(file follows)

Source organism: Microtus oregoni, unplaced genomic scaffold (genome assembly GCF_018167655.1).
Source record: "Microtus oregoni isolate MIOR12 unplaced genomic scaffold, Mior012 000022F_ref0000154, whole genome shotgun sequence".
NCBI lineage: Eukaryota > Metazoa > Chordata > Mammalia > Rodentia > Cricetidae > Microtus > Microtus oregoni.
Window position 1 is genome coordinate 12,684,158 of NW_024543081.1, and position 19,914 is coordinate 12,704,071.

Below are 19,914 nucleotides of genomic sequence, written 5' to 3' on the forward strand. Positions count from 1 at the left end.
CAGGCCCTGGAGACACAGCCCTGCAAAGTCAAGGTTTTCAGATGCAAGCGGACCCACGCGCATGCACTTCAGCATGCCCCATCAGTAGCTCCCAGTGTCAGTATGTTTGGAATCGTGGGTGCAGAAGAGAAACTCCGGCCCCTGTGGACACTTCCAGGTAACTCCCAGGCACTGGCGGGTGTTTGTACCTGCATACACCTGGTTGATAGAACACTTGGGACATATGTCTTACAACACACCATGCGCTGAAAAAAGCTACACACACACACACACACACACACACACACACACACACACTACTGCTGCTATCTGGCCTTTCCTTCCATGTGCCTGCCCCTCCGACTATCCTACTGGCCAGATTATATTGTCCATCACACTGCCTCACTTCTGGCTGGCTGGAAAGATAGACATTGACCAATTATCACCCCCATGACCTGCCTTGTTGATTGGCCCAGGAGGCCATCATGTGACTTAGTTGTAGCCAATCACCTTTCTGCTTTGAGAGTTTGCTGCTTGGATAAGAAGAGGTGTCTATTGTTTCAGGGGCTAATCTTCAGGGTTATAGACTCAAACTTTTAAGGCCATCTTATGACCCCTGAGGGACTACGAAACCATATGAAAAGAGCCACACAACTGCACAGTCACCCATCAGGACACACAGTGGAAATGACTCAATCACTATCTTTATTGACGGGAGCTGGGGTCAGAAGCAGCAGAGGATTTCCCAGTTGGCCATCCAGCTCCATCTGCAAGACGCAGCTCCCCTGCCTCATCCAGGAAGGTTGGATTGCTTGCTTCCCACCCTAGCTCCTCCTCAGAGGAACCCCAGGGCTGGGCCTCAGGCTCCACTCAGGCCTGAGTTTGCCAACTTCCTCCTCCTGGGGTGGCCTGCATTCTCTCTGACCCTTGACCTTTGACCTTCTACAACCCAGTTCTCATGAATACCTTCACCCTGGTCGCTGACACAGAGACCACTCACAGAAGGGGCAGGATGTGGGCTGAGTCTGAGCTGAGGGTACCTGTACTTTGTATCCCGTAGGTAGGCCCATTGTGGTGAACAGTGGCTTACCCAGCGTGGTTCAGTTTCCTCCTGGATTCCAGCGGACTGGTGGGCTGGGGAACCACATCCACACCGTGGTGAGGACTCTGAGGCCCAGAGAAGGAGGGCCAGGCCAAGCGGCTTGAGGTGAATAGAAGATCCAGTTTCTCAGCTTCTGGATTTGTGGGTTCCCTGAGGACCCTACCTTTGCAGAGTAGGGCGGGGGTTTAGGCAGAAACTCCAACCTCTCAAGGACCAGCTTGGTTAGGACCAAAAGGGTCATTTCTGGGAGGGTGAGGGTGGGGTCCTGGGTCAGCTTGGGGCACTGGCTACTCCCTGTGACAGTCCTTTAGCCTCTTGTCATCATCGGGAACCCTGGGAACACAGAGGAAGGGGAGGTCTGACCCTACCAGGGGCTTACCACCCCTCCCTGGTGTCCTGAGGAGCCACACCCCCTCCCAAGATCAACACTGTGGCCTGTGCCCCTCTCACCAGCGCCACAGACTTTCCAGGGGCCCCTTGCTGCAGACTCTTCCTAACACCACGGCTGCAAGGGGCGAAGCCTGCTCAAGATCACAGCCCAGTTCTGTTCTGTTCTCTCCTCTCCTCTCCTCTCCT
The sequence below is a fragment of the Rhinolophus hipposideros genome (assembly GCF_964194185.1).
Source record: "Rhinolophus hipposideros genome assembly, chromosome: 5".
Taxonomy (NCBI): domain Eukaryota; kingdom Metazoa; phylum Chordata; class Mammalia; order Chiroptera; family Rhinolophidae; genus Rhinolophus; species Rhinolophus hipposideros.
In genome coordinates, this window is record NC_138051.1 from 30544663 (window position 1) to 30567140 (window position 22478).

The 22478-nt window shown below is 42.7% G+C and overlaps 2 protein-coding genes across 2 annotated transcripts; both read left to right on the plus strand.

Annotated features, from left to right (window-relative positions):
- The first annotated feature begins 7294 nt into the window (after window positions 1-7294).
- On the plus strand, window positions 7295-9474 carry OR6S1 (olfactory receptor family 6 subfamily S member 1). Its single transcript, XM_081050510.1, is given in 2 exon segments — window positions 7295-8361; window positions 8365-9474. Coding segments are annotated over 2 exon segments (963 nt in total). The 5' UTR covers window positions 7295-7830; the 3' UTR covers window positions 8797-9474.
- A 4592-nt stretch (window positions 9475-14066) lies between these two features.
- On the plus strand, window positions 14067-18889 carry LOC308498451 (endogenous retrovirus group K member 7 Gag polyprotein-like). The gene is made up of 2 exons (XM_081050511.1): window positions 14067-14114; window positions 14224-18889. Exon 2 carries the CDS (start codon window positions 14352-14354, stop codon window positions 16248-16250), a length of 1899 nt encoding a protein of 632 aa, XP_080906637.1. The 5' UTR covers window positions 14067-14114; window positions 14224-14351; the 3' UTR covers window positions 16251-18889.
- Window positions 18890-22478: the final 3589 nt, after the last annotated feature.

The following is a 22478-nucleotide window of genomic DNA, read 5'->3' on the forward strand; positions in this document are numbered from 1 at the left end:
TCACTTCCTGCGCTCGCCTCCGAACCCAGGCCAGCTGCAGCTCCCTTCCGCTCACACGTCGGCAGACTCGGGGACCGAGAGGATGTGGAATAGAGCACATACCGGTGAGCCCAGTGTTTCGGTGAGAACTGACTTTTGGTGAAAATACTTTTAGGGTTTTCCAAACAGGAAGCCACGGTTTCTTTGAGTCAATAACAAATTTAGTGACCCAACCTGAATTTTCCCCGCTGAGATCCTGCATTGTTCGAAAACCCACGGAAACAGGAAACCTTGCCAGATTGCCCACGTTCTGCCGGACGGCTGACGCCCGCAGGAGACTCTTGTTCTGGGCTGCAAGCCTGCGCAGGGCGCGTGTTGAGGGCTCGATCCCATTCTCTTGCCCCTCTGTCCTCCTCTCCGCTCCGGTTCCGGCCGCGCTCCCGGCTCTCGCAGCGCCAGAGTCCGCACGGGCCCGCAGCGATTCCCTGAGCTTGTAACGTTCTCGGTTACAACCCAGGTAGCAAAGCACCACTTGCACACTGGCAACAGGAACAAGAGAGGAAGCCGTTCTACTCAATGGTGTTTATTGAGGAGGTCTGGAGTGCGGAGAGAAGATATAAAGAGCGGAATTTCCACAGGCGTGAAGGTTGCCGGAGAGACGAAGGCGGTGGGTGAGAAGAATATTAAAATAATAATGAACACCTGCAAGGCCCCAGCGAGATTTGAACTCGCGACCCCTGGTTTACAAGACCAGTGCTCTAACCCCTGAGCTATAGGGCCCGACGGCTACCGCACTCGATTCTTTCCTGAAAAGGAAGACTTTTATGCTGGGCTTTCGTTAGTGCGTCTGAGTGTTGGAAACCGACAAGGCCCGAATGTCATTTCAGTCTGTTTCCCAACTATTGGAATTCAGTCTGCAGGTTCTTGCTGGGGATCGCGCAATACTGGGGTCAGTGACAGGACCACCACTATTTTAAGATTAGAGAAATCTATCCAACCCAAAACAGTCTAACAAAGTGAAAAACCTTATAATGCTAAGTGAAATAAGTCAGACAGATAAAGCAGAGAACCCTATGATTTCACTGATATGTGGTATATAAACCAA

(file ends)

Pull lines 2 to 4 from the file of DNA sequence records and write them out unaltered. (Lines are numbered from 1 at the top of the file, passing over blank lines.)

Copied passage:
Source record: "Microtus oregoni isolate MIOR12 unplaced genomic scaffold, Mior012 000022F_ref0000154, whole genome shotgun sequence".
NCBI lineage: Eukaryota > Metazoa > Chordata > Mammalia > Rodentia > Cricetidae > Microtus > Microtus oregoni.
Window position 1 is genome coordinate 12,684,158 of NW_024543081.1, and position 19,914 is coordinate 12,704,071.